g = (6.67*10^(-11)*8.5769*10^(36))/(1.27*10^(10))² = 1.29*10^47 N.kg^-1 = 1.31*10^46 g


Uhh, check your math. You should be getting something like 3.5*106m/s2, or about 360,000 times Earth's surface gravity. Also, since event horizon radius (of a Schwarzschild black hole) is 2GM/c2, you can calculate it as
g(event horizon) = c4/(4GM)

However, this calculation is wrong. It's using Newton's laws in a *very* general relativistic regime. The result suggests you could hover at the event horizon if you accelerate upward with finite acceleration. This is wrong. The acceleration needed would actually be infinite. Only photons or other massless particles moving at the speed of light can remain on the horizon.

So... I wouldn't use this calculation. There are other interpretations of "surface gravity" of a black hole that mimic it (particularly in how it depends on the mass of the hole), but it's really not the same thing.

Similarly, the calculation of tidal force given above isn't completely accurate near a black hole. SE calculates it general relativistically (at least I'm pretty sure) from the space-time curvature.

Edit: Sorry, quoted wrong person.





 
quarior14Date: Saturday, 27.02.2016, 10:04 | Message # 703
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Quote Watsisname ()
Correct, or just m/s². Acceleration due to gravity is independent of the mass, so why use force per mass?

It is the unity international.
Quote Watsisname ()
Uhh, check your math. You should be getting something like 3.5*10^6 m/s²

Ah yes, i forget the square, it is g = (6.67*10^(-11)*8.5769*10^(36))/(1.27*10^(10))² = 3546898.32 m/s² (or N/kg) = 361559.4618 g
Quote Watsisname ()
g(event horizon) = c^4/(4GM)

M = 8.5769*10^(36) kg
c = 299 792 458 m/s
G = 6.67*10^(-11) N.m²/kg²
g(event horizon) = (299792458)^4/(4*6.67*10^(-11)*(8.5769*10^(36)) = 3529934.443 m/s² = 359830.2185 g
Damn, it looks like my previous result.
In fact what is strange is that when the distance is 0 as gravity takes infinite + from the relationship (watch over limit in mathematics) to any body even if in reality, I'm not on it's realistic except for black hole I think.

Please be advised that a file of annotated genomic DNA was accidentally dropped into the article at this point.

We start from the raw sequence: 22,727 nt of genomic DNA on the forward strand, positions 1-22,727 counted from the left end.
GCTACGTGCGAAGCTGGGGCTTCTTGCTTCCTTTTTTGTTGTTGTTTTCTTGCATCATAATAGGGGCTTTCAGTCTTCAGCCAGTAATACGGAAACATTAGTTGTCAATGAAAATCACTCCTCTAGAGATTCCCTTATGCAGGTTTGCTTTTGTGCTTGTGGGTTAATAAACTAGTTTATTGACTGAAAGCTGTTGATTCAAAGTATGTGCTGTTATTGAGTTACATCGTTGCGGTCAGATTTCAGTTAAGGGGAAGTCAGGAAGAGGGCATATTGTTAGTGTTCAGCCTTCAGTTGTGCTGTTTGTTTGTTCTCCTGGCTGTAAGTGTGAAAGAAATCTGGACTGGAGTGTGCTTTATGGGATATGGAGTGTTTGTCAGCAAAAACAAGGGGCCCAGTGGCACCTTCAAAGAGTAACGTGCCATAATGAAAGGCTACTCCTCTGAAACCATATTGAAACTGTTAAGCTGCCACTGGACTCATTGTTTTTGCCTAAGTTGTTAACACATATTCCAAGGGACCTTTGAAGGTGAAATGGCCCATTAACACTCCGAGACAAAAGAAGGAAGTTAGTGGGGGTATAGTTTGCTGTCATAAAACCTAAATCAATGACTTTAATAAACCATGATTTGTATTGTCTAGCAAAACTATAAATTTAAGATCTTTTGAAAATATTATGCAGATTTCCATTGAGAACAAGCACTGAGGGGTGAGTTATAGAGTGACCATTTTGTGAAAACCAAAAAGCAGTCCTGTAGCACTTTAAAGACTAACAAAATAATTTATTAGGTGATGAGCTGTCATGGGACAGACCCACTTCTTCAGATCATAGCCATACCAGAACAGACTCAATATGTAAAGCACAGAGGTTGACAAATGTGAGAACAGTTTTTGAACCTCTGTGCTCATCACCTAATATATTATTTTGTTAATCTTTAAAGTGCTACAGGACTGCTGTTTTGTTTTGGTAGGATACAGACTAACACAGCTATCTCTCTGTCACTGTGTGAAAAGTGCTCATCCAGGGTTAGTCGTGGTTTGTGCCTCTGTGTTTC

Quote Watsisname ()
However, this calculation is wrong. It's using Newton's laws in a *very* general relativistic regime. The result suggests you could hover at the event horizon if you accelerate upward with finite acceleration. This is wrong. The acceleration needed would actually be infinite. Only photons or other massless particles moving at the speed of light can remain on the horizon. So... I wouldn't use this calculation. There are other interpretations of "surface gravity" of a black hole that mimic it (particularly in how it depends on the mass of the hole), but it's really not the same thing.Similarly, the calculation of tidal force given above isn't completely accurate near a black hole. SE calculates it general relativistically (at least I'm pretty sure) from the space-time curvature.

I think there is beyond my knowledge so I do not know what to say.

PS : How do you put the other powers that ² because even by copy paste, put it as a figure "normal" (example 4) ?





Quarior

Edited by quarior14 - Saturday, 27.02.2016, 10:06
 
HarbingerDawnDate: Saturday, 27.02.2016, 17:59 | Message # 704
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Quote quarior14 ()
How do you put the other powers that ² because even by copy paste, put it as a figure "normal" (example 4) ?

Code
10[sup]4[/sup] m/s[sup]2[/sup]

produces

104 m/s2





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Edited by HarbingerDawn - Saturday, 27.02.2016, 18:00
 
WatsisnameDate: Saturday, 27.02.2016, 22:04 | Message # 705
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Quote quarior14 ()
Damn, it looks like my previous result.


Yeah, it should. smile It's the same formula, just expressed differently. It replaced distance with the event horizon radius.

Quote quarior14 ()
In fact what is strange is that when the distance is 0 as gravity takes infinite

Of course. The limit of 1/r2 as r goes to zero is infinity. If a black hole singularity is infinitely small, then it is infinitely attractive at that point.

Quote quarior14 ()

I think there is beyond my knowledge so I do not know what to say.


Basically all I am saying is that the formula for the force of gravity F=GMm/r2 (Newton's Law of Gravity) is not accurate near a black hole. We really need to use general relativity.